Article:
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The Distance between God and the Creature

After having created Adam in his image and placing him in the Garden of Eden, God entered into a covenant with him (Gen. 2:16–17). In Westminster Confession of Faith 7.1, the divines wrote,

The distance between God and the creature is so great, that although reasonable creatures do owe obedience unto him as their Creator, yet they could never have any fruition of him as their blessedness and reward, but by some voluntary condescension on God’s part, which he hath been pleased to express by way of covenant.

There are several important things to note in this passage. First, upon creation and prior to the establishment of the covenant, Adam already knew God and owed him obedience merely from the fact that he was created in God’s image. God did not owe Adam anything, and Adam could in no way place God into his debt. Second, the type of fruition that the covenant affords is that of God as “blessedness and reward.” Adam already owed God personal, perfect, exact and entire obedience, though God voluntarily condescended to establish the covenant of works by which Adam could consummately come to know God in glory. In other words, he could ascend God’s holy hill (Psalm 24) through the gratuitous means God provided.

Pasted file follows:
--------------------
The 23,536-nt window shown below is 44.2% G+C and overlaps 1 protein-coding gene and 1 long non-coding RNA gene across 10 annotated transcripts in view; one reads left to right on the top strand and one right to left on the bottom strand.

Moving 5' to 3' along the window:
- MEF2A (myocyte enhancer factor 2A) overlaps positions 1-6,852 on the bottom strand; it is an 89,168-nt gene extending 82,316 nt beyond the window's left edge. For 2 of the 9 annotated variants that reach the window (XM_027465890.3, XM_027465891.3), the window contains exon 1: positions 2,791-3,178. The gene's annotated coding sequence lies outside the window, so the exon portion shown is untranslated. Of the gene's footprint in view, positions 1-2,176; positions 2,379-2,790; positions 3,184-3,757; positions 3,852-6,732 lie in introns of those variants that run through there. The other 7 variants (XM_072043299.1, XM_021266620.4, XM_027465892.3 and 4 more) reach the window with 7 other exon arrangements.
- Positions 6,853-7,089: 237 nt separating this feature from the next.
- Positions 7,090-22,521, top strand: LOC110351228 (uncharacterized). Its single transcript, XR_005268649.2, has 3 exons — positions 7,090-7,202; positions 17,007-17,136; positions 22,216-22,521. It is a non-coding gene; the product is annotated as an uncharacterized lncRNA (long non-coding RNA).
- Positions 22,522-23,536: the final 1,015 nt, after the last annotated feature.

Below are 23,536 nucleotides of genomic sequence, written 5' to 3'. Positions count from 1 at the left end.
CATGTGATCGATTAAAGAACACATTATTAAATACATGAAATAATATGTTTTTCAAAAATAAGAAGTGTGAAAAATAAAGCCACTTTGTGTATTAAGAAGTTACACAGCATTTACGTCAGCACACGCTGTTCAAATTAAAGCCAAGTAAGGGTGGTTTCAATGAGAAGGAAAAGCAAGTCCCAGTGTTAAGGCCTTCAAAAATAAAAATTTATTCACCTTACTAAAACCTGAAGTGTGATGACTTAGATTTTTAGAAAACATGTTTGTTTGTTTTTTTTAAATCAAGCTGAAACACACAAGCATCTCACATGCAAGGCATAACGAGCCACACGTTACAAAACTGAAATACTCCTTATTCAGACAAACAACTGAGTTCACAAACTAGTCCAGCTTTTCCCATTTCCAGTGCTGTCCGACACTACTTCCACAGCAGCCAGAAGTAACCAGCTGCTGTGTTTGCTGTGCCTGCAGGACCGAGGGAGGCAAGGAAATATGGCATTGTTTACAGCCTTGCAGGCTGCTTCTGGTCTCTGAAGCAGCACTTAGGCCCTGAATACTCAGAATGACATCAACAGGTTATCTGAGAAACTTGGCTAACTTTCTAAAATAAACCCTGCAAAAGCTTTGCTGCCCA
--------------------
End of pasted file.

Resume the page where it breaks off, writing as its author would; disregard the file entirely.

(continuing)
Westminster Confession of Faith 7.1 is not describing covenant as the means by which God ontologically or metaphysically condescends to creation. God does not assume new properties, attributes, or characteristics to do so. Neither does the confession speak of the covenant as the means by which Adam comes to know God generally—as if Adam would not even know that God existed apart from a covenant. The covenant is the means by which he may come to know God specifically as his blessedness and reward.

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